Tonight, J, K, and L and I (I require all my friends to be consecutively alphabetized) are mustering at a U Street wine bar for a few drinks that happen to coincide with my imminent stroll down the aisle. This is not, I repeat not, a bachelorette party. It is, to quote the invitation designed by the lovely K, an “un-bachelorette party.” I’ll save you the screed about why I hate the traditional bachelorette party because this guy succinctly nailed it back when I was still in blogger preschool. No point reinventing the “whore party” wheel. Look, I’ve got no problem with people going out and getting shifahssed. What I do have a problem with is them doing it in a cheap white tank top laden with LifeSavers and the magic-markered introductory offer to “Suck 4 A Buck!” Also, if you’re going to throw up in a bar, it better be beer or bourbon, not something that looks like it would secrete from Strawberry Shortcake’s pores.
“The extended pinky’s because I’m completely classy. But I’m totally funloving though. I have a really important job on the Hill. I mean, I went to Amherst. Wait, you’re not going to put this on Facebook are you?”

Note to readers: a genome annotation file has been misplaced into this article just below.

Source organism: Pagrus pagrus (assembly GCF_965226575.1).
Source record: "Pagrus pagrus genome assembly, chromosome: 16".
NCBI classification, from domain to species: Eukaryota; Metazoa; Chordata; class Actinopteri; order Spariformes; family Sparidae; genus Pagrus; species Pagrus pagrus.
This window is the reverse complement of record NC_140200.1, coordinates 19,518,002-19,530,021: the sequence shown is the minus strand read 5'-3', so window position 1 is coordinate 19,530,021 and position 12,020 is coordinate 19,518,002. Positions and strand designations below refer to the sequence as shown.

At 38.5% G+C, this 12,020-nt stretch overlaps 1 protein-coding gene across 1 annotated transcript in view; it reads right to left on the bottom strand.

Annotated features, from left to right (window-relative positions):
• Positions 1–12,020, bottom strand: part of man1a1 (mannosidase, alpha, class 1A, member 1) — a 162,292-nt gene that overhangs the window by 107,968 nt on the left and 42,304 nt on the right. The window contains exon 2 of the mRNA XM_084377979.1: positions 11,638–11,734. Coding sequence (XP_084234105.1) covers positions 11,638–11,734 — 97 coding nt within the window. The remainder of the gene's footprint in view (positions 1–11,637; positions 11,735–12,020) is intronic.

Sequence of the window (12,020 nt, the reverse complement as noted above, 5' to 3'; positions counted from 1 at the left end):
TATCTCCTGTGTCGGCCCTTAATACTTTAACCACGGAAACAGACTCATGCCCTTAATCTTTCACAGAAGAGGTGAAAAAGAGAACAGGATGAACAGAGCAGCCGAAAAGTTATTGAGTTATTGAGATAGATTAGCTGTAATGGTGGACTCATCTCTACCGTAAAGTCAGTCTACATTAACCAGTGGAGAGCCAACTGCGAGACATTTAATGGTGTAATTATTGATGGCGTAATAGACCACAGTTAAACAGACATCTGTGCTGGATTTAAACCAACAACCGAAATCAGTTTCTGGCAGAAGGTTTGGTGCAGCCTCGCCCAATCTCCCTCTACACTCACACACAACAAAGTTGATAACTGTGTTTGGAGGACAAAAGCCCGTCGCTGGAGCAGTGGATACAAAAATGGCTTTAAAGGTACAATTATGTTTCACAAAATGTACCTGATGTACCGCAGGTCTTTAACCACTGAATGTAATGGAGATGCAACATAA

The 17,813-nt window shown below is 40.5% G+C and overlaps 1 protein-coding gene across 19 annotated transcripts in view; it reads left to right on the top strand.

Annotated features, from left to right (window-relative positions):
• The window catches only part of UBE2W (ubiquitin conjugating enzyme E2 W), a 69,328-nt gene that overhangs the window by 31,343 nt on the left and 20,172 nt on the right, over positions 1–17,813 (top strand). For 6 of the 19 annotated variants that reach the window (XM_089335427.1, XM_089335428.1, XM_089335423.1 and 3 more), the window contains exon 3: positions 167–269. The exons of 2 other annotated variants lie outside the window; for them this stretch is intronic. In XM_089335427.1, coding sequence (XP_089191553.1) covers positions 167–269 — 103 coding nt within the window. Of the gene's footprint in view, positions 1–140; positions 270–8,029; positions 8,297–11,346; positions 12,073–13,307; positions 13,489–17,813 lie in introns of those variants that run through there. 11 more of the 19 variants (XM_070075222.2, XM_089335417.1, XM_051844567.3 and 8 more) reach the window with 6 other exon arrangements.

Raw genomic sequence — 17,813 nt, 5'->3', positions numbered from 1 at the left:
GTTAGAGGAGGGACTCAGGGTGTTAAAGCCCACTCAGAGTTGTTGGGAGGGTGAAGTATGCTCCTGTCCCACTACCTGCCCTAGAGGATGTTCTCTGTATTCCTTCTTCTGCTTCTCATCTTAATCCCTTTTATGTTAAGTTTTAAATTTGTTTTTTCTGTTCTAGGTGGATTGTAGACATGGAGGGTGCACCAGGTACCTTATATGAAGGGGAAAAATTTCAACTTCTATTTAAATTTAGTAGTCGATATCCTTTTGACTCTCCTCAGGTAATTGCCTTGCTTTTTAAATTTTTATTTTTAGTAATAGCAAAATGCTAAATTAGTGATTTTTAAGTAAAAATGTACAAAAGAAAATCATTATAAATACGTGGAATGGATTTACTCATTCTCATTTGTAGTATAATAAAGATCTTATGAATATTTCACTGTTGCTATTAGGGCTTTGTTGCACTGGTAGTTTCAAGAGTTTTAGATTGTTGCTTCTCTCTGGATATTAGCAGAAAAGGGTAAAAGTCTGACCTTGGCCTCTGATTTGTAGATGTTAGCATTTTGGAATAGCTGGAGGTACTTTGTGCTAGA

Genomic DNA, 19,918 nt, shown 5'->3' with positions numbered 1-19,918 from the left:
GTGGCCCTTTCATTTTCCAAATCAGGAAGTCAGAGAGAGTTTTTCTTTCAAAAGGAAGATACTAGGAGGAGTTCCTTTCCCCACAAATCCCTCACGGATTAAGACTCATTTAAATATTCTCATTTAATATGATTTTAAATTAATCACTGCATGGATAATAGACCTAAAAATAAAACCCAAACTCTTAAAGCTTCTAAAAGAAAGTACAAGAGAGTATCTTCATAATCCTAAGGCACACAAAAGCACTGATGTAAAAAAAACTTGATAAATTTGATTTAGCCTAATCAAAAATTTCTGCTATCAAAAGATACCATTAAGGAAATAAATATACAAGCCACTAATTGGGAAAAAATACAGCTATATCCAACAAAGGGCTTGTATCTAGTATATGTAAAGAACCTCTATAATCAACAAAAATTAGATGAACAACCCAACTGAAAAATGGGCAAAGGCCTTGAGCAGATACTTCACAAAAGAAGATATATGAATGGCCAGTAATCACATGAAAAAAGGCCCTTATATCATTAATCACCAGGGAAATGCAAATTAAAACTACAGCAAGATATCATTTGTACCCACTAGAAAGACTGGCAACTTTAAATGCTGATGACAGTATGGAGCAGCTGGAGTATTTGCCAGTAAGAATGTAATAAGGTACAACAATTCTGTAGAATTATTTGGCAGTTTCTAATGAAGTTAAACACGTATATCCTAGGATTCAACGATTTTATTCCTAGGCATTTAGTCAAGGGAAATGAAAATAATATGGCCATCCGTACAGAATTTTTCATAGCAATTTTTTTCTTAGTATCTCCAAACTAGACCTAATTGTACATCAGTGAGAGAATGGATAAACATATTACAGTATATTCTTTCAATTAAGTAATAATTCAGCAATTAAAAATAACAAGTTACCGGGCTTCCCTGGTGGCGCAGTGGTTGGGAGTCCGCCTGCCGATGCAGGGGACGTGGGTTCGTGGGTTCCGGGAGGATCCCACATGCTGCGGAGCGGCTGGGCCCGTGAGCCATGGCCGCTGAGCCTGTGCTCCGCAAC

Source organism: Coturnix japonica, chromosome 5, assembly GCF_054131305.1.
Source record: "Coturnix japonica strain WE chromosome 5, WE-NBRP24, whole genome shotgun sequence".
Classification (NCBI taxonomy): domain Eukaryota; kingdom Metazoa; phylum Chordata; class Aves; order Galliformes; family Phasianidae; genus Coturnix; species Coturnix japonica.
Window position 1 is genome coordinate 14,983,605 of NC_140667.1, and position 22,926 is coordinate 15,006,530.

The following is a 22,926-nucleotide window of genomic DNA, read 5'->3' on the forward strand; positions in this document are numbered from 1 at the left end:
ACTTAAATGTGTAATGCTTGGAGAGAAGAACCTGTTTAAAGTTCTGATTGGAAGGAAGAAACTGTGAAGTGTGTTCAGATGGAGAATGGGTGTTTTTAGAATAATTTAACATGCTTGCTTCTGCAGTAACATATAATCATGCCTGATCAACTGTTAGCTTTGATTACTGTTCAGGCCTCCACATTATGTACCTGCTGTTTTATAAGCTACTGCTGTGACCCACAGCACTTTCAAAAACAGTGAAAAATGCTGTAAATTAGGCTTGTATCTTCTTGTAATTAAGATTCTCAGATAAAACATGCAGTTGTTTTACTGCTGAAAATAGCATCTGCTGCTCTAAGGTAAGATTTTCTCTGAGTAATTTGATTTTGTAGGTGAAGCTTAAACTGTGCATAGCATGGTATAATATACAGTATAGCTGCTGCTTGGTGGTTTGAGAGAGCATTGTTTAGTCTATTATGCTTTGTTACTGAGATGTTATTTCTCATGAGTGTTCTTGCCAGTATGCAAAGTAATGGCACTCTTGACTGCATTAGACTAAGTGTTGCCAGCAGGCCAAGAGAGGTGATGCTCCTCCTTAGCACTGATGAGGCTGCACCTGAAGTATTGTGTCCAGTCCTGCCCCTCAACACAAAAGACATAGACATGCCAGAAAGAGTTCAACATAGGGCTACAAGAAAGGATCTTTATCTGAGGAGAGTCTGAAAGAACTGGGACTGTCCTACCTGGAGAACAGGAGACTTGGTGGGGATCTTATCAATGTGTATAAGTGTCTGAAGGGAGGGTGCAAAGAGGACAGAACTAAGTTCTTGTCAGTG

“Um yeah, the Hawaiian thing is totally creative, ladies, thanks. Even though my parents were Thai. Also, I was born in Lansing, but no, this is super sweet of you.”
“OMG, MY FAVORITE COLOR IS PINK THAT’S WHY THIS IS ALL SO PERFECT!”
“My older sister did a Paint Your Own Pottery bachelorette party. She is such a prude.”
Actually on this one, I have nothing but congrats for these two BFF brides who, despite being plastered with condoms, plastic penis paraphernalia, and the dreaded S4AB T-shirts, managed not to be the most mockable ones in the photo.
And yes, there were at least a half-dozen pictures of bachelorette party honorees posing suggestively with cakes shaped like portions of the male anatomy at my disposal for this post. They’re not getting posted though. Because I’m completely classy.